Having said that, when I had trainees, I also utilized the drive time to teach as well, pointing things out. I think it appropriate to count the time for licensure, at the very least from the subject throughout the comps. After all, you are observing the neigborhood for details to put into the report, and how the subject relates. In California, that is at the descretion of the mentor, I believe, and the State has their in-house guidlines.

As a side note, I think the primary incentive many trainees have, is to be able to make enough money to support themselves, rather than being concerned with competency. Let's face it, many do not take the industry seriously, and IMHO, that is largely the fault of the mentor who does not take the time to actually train.

Okay.. in all fairness, a lot of homeowners think that the appraiser is being paid solely for the time spent at the sight. ($350 for 15-45 minutes work). Geeze, I think some lenders might think that too.

When I was a residential trainee, it took many, many hours of substandard pay. A great number of appraisal orders were driveby's which did not count towards your license, but were a standard part of the appraisal business, as well as a couple other types of reports such as a 442, etc. As it was, it took several years to be able to collect enough acceptable hours to submit. In the more recent times, a number of these forms are rarely if ever used.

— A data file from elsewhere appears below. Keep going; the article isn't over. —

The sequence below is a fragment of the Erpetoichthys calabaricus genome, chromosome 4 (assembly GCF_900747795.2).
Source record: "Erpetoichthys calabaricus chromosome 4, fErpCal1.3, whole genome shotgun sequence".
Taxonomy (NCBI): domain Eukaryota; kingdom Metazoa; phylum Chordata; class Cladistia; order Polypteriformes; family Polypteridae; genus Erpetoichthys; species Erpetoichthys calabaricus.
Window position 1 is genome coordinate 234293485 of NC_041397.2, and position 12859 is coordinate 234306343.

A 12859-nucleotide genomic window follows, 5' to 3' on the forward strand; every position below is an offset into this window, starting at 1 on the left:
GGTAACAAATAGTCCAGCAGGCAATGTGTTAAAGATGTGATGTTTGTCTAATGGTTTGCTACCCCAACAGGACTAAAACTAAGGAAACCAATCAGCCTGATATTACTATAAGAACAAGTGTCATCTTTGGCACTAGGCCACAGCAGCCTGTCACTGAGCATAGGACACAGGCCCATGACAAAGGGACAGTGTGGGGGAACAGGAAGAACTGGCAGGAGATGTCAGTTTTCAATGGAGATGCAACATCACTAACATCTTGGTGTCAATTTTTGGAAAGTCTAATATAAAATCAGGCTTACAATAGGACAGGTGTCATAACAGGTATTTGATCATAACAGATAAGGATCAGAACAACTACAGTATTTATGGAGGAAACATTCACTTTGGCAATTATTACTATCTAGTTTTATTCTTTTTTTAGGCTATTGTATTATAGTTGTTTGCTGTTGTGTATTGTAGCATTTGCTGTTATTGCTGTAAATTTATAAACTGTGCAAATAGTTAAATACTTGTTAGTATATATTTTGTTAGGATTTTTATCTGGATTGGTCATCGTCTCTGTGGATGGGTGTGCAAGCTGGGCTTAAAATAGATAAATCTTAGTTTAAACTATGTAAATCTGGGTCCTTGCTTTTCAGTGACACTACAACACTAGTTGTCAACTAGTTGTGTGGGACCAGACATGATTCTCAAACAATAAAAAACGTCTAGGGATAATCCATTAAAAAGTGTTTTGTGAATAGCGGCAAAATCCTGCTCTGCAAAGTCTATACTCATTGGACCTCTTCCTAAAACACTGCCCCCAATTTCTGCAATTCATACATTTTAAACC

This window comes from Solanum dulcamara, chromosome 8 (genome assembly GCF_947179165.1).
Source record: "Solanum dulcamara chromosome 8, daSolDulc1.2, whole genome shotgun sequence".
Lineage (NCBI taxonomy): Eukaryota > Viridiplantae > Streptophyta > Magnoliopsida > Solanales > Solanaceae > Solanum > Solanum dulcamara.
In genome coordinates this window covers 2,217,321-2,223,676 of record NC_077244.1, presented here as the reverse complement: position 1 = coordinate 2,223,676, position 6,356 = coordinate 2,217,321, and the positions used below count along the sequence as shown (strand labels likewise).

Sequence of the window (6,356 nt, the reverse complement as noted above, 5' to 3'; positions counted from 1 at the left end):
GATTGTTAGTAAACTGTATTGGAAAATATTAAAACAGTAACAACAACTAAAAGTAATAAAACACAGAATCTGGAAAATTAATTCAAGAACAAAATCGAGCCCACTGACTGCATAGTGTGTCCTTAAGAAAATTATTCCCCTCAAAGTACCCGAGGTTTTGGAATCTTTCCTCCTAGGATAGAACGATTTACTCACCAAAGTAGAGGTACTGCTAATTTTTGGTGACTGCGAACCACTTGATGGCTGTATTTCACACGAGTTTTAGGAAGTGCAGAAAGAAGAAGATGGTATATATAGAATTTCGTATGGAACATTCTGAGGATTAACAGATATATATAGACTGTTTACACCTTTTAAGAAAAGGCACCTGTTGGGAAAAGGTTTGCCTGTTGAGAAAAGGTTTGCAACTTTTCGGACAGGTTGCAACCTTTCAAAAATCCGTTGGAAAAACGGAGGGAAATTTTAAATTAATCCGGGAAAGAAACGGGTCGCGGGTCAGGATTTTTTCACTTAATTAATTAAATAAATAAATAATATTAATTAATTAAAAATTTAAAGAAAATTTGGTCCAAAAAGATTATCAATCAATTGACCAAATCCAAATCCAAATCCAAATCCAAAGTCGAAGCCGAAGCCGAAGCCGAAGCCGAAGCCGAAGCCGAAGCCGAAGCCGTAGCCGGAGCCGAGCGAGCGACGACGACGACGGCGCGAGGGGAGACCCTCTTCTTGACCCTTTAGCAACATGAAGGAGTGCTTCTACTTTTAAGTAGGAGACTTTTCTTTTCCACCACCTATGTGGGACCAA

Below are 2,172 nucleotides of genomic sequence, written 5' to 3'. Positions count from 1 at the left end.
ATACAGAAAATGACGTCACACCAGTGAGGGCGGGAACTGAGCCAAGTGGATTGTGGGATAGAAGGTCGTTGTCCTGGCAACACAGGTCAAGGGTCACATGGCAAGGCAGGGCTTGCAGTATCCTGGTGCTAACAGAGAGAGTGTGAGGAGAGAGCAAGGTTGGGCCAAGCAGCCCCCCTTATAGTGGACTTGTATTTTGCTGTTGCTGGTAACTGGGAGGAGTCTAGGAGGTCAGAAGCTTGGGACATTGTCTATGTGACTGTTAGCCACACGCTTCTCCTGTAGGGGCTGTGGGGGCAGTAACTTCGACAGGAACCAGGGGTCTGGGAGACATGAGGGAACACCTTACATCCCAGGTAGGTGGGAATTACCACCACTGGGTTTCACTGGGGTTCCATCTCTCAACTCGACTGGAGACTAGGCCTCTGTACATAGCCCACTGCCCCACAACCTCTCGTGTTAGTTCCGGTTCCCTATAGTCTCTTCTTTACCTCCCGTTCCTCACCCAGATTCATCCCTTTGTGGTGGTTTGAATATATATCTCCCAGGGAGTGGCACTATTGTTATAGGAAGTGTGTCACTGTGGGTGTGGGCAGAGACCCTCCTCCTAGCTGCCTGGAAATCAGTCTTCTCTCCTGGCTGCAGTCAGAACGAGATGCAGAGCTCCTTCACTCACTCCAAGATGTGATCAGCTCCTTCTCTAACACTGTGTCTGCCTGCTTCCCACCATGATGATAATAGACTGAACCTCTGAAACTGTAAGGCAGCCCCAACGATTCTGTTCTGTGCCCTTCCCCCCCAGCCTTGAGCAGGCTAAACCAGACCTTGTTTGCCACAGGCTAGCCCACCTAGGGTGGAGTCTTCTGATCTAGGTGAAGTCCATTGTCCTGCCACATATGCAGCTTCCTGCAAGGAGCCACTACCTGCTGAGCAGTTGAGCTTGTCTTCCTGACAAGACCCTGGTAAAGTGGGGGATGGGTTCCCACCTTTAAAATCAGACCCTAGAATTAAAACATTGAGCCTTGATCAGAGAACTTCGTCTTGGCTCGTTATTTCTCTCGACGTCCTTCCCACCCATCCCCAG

It is my sincere hopes with the additional education requirements, and more rigid testing, that the appraisal industry as a whole will be improved with a greater number of more competent appraisers, that understand the process and purpose better. And also result in the respect that the industry deserves.

Ok, I'm climbing down from my soap box...:blush:
 
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lizhorvath

Member
Joined
Dec 11, 2003
Professional Status
Licensed Appraiser
State
Michigan
I believe it may vary by state, but from what I've learned, in my state, you cannot count your commute unless you're "discussing the appraisal problem". Nor does clerical work such as typing the appraisal count, despite the common argument that you're learning while doing that too...